An Excerpt From A Transracial Adoptee Following The Election


Since last Tuesday, my inbox has steadily filled up with messages from transracial adoptees. In an attempt to summarize the wide gamut of emotions expressed by so many of the hurting & grieving, I'll share one excerpt:

I'm black. I grew up in a predominantly white town, and practically all of my friends are white. As an adult I have kept in touch with many of my childhood friends, vacationing with some of them, making FaceTime dates with those who are long-distance, Facebook relationships with others. I've never doubted that we had a genuine friendship, until now. 
I'm stunned by the number of my friends who decided not to vote during this election. Many others have posted on Facebook asking everyone to "wait and see" how Trump's presidency pans out. They don't think about me and how I might feel hearing Donald Trump refer to black people as "the Blacks," or the fact that he is being sued for not renting units to black people, or that he refuses to condemn the white supremacists who support and counsel him.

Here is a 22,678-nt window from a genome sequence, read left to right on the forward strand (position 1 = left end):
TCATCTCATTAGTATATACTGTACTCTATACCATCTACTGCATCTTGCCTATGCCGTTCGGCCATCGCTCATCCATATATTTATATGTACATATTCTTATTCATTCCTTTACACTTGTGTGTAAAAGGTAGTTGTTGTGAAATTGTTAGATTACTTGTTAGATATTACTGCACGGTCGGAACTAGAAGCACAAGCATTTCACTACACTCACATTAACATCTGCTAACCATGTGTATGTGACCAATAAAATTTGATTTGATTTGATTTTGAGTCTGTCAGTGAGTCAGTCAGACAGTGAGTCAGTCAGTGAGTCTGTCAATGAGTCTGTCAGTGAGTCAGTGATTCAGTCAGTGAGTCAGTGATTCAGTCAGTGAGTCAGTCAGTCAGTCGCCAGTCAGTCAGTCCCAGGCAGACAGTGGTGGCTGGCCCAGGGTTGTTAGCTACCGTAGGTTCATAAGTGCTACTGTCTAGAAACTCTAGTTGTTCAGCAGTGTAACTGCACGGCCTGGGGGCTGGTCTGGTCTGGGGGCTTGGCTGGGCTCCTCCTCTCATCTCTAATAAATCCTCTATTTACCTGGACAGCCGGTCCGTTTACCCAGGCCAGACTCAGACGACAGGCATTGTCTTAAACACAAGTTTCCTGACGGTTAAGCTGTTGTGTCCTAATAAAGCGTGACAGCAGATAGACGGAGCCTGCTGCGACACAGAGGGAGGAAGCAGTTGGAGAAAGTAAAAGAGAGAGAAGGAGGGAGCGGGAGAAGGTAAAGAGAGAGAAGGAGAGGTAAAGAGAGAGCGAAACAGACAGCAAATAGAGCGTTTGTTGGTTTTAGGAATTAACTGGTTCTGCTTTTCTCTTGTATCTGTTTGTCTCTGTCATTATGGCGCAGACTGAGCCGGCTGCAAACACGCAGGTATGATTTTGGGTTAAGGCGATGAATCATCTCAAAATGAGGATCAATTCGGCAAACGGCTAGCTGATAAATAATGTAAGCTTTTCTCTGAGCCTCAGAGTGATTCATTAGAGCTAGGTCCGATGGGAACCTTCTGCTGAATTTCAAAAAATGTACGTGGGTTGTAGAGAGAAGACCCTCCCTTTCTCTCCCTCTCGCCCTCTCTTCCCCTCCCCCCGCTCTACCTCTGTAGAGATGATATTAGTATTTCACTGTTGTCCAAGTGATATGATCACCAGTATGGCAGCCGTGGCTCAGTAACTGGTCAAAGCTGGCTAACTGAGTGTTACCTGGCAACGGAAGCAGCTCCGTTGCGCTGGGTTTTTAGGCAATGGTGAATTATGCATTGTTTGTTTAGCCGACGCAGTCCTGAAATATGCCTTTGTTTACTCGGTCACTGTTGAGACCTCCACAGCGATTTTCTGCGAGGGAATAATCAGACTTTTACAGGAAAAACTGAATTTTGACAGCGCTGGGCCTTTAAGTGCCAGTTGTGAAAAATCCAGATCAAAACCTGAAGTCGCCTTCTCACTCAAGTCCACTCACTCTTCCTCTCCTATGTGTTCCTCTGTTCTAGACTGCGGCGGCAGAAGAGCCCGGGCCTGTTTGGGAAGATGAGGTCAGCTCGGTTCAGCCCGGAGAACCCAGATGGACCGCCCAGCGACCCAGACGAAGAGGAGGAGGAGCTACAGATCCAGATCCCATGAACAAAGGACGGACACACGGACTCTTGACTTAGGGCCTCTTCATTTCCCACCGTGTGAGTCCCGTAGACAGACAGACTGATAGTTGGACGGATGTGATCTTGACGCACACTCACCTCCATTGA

It pains me to know that they aren't even considering my emotional and physical safety at a time like this. Am I different because I was raised by White parents? Am I less black? I'm struggling to find an approach to converse with them, without them thinking of me as pulling the race card. After all, I'm their only black friend - I'm outnumbered, yet they're all I have!
I wish I hadn't assumed that the friends that I grew up with weren't racist. But then again, how would I have known?
-Anonymous, Transracial Adoptee

I realize that this experience is not particularly unique to adoptees, as many folks are grappling with how to engage with loved ones who have opposing views and have become emboldened by Trump's hateful rhetoric. However, my intention on sharing this particular excerpt serves to underscore my steadfast belief that healthy transracial adoptive parenting must include ensuring that adoptees have the ability to create community and make friends with others who look like them, starting as early as possible. Transracial adoptive parents must also create a safe environment for their child by making sure that their community is comprised of ally's committed to anti-racism.